It’s time for adventure. Queensland is absolutely stuffed with it, and the 4WD tracks it has are among the best in the world. It really is off road central. There are first-class thrills to test the most intrepid motorist, as well as some for the relative newcomer. So let’s not dawdle. Ready? Jump in!
Let’s start with a well-known one, famous not least for the Birdsville Hotel, which styles itself ‘Australia’s most iconic outback pub’. The old place is certainly a sight for sore eyes after a long day’s track driving, and accommodation’s available as well as a nice range of food and drink.
As far as the track goes, you’re looking at a 515km stretch, on an unsealed gravel surface, and is a fairly easy drive so good for beginners. It will take you through a wide-ranging variety of landscapes, starting with wetlands then gibber plains, before the desert pavement gives out to mile upon mile of sand dunes, courtesy of the Simpson Desert (and the Sturt Stony desert next door).
No permits are necessary to drive the Birdsville track, so you can get cracking without any paperwork caper. One thing definitely worth knowing: there’s only one fuel stop en route, so make sure you’ve got plenty on board when you set out.
The track takes around 10 hours to drive in total, and at the end you’ll be ready for that Hotel. Time it right and you could join in the fun of the Birdsville Horse Races, taking place in September every year. It’s not all about cars round here, you know.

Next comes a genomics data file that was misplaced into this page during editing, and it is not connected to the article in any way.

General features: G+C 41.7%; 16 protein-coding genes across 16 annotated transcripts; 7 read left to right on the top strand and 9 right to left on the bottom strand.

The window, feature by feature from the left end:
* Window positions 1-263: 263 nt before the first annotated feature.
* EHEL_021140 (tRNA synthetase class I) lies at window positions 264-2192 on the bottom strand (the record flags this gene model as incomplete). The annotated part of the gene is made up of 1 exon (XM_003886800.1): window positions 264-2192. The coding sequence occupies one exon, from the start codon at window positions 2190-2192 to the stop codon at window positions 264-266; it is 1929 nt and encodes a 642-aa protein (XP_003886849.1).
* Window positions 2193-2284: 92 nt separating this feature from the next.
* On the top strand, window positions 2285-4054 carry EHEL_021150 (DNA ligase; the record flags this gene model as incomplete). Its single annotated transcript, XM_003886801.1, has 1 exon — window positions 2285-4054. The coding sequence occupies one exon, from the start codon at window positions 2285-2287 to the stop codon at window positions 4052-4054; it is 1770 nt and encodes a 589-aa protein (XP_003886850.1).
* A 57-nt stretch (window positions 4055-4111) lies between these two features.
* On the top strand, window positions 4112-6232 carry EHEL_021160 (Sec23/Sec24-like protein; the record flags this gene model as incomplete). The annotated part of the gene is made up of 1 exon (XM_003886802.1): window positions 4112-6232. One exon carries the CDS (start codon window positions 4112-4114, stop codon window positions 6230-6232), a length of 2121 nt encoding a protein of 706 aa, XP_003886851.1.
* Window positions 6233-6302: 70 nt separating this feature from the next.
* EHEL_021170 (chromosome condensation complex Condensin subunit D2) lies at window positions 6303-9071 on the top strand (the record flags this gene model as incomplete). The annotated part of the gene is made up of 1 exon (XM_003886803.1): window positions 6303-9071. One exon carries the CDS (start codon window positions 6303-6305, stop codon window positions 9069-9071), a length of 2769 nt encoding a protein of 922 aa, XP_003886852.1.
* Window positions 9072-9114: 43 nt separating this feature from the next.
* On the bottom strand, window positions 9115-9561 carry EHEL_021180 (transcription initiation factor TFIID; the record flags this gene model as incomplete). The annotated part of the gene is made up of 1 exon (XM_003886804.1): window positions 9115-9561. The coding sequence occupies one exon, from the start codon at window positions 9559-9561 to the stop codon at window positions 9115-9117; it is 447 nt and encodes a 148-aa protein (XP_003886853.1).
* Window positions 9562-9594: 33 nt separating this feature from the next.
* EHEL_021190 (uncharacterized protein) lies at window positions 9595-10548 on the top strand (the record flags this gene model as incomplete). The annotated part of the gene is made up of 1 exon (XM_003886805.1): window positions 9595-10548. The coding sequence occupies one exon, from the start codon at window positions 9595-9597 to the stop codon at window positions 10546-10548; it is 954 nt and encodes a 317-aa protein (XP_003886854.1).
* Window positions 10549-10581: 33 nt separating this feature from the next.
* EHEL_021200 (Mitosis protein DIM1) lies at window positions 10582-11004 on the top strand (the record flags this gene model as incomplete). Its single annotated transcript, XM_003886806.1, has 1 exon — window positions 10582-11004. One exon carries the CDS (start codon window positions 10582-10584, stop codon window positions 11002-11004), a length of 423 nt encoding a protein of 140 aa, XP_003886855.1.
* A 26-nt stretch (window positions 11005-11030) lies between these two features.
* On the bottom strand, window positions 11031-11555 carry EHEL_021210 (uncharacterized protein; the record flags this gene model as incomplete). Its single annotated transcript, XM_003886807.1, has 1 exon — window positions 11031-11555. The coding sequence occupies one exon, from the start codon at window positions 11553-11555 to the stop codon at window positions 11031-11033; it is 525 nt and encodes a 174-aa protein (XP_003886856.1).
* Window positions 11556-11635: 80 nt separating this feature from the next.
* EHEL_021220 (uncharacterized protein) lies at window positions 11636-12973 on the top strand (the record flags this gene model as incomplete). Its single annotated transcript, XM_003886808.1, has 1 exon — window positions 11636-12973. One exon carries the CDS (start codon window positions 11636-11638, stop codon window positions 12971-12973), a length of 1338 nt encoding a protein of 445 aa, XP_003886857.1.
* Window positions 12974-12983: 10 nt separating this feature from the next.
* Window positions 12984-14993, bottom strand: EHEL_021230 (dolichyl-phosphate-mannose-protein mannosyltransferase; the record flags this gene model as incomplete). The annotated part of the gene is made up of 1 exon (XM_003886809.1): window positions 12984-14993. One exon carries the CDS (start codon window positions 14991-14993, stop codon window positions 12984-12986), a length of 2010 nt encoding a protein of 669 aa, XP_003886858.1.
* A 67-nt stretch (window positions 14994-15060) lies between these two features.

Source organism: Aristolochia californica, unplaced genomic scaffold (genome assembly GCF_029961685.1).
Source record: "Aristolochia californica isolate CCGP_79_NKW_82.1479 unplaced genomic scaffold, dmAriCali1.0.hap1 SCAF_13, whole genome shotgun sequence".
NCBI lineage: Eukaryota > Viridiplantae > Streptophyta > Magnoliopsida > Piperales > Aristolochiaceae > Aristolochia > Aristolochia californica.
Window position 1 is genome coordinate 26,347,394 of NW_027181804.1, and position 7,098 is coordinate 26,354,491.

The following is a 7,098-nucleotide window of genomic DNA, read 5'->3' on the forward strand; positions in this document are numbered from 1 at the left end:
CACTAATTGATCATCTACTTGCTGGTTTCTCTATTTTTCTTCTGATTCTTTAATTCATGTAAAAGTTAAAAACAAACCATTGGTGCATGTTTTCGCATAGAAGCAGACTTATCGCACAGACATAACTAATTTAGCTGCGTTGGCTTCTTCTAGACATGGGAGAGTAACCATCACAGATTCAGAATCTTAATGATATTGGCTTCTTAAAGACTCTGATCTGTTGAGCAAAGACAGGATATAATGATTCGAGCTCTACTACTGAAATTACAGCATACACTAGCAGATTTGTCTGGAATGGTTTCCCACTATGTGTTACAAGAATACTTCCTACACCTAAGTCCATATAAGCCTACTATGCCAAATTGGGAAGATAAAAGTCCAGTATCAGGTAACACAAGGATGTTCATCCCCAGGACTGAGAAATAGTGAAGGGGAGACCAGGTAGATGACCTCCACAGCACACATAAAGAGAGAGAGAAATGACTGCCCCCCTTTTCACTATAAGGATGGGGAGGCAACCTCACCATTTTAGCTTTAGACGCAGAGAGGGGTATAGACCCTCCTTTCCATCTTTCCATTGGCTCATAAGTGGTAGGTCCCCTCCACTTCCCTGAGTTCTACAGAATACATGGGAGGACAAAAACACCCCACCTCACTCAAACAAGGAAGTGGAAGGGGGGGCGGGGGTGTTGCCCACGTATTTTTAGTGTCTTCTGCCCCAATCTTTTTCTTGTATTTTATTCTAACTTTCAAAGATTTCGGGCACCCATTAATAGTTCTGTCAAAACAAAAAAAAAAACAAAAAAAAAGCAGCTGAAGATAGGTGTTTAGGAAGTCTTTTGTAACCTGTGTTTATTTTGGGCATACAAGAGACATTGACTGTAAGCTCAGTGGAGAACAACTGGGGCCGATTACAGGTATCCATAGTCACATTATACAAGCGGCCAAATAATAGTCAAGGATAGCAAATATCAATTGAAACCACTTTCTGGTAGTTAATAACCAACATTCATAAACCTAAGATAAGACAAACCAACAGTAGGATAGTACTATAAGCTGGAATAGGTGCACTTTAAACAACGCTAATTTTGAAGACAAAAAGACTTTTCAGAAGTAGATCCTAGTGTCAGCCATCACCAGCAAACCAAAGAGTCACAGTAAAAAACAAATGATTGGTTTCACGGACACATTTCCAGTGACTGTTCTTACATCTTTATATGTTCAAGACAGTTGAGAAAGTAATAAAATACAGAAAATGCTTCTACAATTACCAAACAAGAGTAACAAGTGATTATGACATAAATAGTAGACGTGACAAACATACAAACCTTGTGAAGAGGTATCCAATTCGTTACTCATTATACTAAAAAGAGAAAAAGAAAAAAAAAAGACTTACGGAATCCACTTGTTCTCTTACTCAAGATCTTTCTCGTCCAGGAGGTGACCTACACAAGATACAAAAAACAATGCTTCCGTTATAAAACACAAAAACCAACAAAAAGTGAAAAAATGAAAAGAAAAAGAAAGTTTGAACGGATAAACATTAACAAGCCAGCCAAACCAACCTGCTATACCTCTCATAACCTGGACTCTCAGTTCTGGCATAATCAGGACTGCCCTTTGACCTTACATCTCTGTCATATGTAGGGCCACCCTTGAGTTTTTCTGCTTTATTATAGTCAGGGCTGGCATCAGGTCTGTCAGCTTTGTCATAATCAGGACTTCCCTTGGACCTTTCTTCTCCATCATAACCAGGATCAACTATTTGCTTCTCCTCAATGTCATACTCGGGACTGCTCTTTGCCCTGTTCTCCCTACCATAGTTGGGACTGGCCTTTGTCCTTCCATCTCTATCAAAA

Welford National Park
A step up in difficulty from Birdsville, this easy-to-moderate drive is packed with things to do on top of the driving. There’s great birdwatching, fishing, hiking and tremendous Aboriginal history to take in, as well as enjoying some breathtaking scenery, with the incredible red dunes being a standout.
Talking of dunes, it’s pretty arid throughout, so, as ever, make sure you’ve got stacks of water on board. When the infrequent rains do come, driving conditions can get very muddy under tyre, and your progress will be slow going. If rain’s expected, take extra provisions as well as appropriate equipment.
The National Park’s good to stay overnight in, with good, albeit primitive, camping permitted along the river at Little Boomerang Watering Hole.
Another easy-to-moderate drive, this one takes you through the magnificent Carnarvon National Park, which is an area famous for its sandstone vistas and woodland valleys, located around 590km from Brisbane.
The road into the park’s pretty plain-driving, but don’t let that fool you – a few km in, the gentle bobbing suddenly turns into hard rock. Such is the unevenness of the craggy off road tracks that you’ll need a 4WD with high clearance to get through them unscathed.
Lots of camping options here – there are four sites, with reasonable facilities. There are two towns in the neighbourhood too, so there are opportunities for restocking mid-trip.
Winter’s the best time to visit, unless you’re the kind of driver who likes it seriously hot. Do be careful to avoid the area in wet weather though. If bogs are your bag, you’ll love it. All others, don’t try it. The potential for getting stuck is way too high.
Coffs Harbour Hinterland
While the beachbums may head to Coffs Harbour only in search of some seaside action, four-wheel drivers in the know head a few km inland, all the better to try out the extensive range of tracks on offer. Check out what’s here: old logging trails through remote forest, steep undulating dirt roads that will bring out the mountain goat in you, banana plantations yielding delicious thrills, and rainforest areas just dripping with promise.